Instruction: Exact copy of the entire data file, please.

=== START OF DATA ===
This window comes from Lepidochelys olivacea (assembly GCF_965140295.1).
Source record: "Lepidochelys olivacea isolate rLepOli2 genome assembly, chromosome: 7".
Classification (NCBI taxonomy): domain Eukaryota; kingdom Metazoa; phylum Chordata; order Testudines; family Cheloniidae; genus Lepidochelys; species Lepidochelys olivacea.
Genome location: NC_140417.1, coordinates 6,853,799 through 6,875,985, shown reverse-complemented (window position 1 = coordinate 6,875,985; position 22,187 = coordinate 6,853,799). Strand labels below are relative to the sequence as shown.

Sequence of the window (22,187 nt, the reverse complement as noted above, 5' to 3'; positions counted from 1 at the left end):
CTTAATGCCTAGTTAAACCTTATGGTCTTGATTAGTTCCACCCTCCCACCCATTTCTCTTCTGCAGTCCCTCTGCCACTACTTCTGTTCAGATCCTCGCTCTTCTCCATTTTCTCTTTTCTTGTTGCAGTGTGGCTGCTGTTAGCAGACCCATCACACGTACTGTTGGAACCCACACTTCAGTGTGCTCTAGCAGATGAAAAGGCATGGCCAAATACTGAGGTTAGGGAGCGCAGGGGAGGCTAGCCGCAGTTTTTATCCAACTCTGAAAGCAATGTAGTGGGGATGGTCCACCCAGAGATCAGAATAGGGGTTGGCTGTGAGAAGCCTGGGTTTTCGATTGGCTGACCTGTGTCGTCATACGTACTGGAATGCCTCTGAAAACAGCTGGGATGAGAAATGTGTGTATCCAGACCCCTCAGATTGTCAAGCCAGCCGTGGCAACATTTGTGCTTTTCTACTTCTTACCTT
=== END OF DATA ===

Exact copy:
This window comes from Lepidochelys olivacea (assembly GCF_965140295.1).
Source record: "Lepidochelys olivacea isolate rLepOli2 genome assembly, chromosome: 7".
Classification (NCBI taxonomy): domain Eukaryota; kingdom Metazoa; phylum Chordata; order Testudines; family Cheloniidae; genus Lepidochelys; species Lepidochelys olivacea.
Genome location: NC_140417.1, coordinates 6,853,799 through 6,875,985, shown reverse-complemented (window position 1 = coordinate 6,875,985; position 22,187 = coordinate 6,853,799). Strand labels below are relative to the sequence as shown.

Sequence of the window (22,187 nt, the reverse complement as noted above, 5' to 3'; positions counted from 1 at the left end):
CTTAATGCCTAGTTAAACCTTATGGTCTTGATTAGTTCCACCCTCCCACCCATTTCTCTTCTGCAGTCCCTCTGCCACTACTTCTGTTCAGATCCTCGCTCTTCTCCATTTTCTCTTTTCTTGTTGCAGTGTGGCTGCTGTTAGCAGACCCATCACACGTACTGTTGGAACCCACACTTCAGTGTGCTCTAGCAGATGAAAAGGCATGGCCAAATACTGAGGTTAGGGAGCGCAGGGGAGGCTAGCCGCAGTTTTTATCCAACTCTGAAAGCAATGTAGTGGGGATGGTCCACCCAGAGATCAGAATAGGGGTTGGCTGTGAGAAGCCTGGGTTTTCGATTGGCTGACCTGTGTCGTCATACGTACTGGAATGCCTCTGAAAACAGCTGGGATGAGAAATGTGTGTATCCAGACCCCTCAGATTGTCAAGCCAGCCGTGGCAACATTTGTGCTTTTCTACTTCTTACCTT